Passover Customs

Passover is a holiday filled with customs, from the dipping of greens in salt water to the chanting of the Four Questions by the youngest child. Some customs are unique to specific Jewish communities around the world. Which of the following is a real Passover seder tradition?

Seder Plate by Rebecca Siegel is licensed under CC BY 2.0.

A. The Dardasht Jewish community from Iran has a custom wherein the cup of Elijah is passed around and shared by all guests at the end of the seder, just before chanting “Next Year in Jerusalem.” The custom developed following a great drought which affected the community in the 1600’s, leaving many families starving. The rabbis determined that it would be wasteful to leave over any wine, so they decided the wine could be shared, with the assembled reciting the Shechecheyanu prayer at that moment, thanking God for sustaining them and allowing them to live to celebrate together.

B. There has been a Jewish community in Gibraltar since the late 1300’s, when Gibraltar was under Muslim rule. After Gibraltar fell under the rule of the Christian kings of Spain, the Jews were expelled as part of the Inquisition. In the 1700s, Gibraltar became part of the British empire, and over time a Jewish community returned, in particular from Morocco. Jews in Gibraltar have a custom wherein they prepare charoset, the symbol of the mortar used in the building of pyramids, in the Sephardic style with dates, nuts, apples and cinnamon, but also with the additional ingredient of real brick dust.

CIn the 1920s, a large number of Eastern European Ashkenazic Jews moved to Mexico following the restrictive immigration laws that were enacted in the United States at that time. The community concentrated in the Mexico City neighborhoods of Condesa and Roma, and over time the Jews interacted with and adopted aspects of the culture of the dominant community. One aspect of this is the charoset served at seders by these Mexican Jews. Rather than an apple and nut based charoset like Ashkenazic Jews make, or the Sephardic style with dried dates, apricots and other fruits, the Mexican Jews make charoset that is a variation on guacamole, to which they add pecans, a nut which is native to Mexico.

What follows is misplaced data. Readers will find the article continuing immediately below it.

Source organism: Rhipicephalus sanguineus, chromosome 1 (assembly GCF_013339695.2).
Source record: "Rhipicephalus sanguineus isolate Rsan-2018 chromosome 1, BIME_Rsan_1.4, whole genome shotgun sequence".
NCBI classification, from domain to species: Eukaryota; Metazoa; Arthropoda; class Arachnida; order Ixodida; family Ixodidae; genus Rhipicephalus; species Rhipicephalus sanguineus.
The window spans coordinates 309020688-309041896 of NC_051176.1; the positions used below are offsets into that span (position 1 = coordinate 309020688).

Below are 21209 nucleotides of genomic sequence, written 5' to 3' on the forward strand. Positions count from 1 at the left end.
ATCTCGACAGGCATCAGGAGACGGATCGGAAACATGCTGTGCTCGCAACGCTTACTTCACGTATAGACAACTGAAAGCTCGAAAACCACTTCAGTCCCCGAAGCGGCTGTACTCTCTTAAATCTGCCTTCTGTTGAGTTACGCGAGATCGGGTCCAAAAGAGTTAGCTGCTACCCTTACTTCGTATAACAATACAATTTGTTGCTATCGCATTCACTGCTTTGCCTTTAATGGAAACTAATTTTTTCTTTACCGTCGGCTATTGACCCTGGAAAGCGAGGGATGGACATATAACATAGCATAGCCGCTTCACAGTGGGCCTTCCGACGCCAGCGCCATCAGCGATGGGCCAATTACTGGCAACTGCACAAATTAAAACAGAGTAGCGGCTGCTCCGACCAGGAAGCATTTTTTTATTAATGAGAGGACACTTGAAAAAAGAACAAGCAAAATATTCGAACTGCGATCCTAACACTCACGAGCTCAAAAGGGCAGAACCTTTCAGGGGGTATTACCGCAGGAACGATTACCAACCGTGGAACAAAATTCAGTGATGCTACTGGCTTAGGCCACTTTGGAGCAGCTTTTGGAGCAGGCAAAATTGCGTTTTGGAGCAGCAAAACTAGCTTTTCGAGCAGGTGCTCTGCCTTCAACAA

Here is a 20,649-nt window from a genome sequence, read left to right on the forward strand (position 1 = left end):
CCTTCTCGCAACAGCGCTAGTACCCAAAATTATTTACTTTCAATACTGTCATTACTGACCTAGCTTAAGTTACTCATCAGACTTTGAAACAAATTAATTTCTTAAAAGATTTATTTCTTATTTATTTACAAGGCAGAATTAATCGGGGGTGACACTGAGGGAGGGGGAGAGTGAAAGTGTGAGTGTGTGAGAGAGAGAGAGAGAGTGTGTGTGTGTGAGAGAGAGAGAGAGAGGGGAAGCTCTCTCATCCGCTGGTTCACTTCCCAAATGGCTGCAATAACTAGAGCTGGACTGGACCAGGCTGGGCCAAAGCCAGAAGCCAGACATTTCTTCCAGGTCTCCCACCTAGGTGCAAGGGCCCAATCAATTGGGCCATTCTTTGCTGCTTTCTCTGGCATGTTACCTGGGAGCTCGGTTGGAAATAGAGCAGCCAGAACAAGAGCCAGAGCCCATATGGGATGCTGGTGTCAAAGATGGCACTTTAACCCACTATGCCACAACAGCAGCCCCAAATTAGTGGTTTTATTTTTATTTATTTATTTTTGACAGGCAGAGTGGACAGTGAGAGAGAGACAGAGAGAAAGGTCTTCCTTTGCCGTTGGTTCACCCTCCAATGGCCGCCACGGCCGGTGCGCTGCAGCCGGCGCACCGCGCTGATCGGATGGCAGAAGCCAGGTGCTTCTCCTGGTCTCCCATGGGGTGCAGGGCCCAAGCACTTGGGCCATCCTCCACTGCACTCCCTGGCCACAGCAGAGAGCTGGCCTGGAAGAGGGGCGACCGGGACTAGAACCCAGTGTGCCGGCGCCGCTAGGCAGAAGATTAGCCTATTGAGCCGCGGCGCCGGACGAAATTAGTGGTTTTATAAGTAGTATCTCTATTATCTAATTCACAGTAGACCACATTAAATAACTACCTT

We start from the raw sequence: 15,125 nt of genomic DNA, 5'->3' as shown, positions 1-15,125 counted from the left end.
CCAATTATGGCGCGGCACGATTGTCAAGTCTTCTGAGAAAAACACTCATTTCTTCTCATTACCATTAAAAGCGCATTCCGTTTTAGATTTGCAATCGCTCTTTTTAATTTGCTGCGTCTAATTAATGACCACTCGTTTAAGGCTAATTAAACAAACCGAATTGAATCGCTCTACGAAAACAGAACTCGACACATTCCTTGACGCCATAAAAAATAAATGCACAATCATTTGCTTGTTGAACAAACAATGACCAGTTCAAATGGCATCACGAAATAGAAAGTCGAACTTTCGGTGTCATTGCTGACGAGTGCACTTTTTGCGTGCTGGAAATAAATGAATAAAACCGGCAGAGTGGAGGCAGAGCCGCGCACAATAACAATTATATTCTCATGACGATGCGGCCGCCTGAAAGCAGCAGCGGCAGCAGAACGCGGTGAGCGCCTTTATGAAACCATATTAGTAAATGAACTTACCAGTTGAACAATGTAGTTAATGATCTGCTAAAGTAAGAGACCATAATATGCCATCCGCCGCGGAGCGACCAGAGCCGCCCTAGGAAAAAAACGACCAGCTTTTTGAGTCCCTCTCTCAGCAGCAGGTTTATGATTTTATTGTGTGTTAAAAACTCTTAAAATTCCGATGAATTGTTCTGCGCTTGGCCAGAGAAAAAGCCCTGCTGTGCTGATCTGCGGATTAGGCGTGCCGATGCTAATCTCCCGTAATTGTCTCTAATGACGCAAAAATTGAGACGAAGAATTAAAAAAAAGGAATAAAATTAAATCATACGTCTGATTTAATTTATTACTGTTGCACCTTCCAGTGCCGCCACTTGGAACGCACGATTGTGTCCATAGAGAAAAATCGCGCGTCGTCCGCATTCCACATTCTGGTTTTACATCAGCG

DMany Sephardic communities have a custom wherein they whip each other with scallions during the singing of Dayenu, mimicking the lashes of the Egyptian slave masters. In Turkey, it is traditional for seder attendees to eat strong maror, causing them to cry, and then to wipe their tears on the scallions before eating them, rather than dipping in salt water.

E. There are a number of unusual traditions at the seders in Mar A Lago. Most notably, in a reenactment of the exodus from Egypt, any seder attendees who are not American citizens are gathered together while the American attendees yell “Lock them up.” Then the non-citizens are sent out to the golf course, where they must first walk through a water trap, symbolizing the crossing of the Red Sea, after which they run through sand traps, symbolizing the Jews in the desert. The evening ends as the citizens place notes in a symbolic Western Wall, with the non-citizens huddled on the other side of the wall unable to return to the seder.

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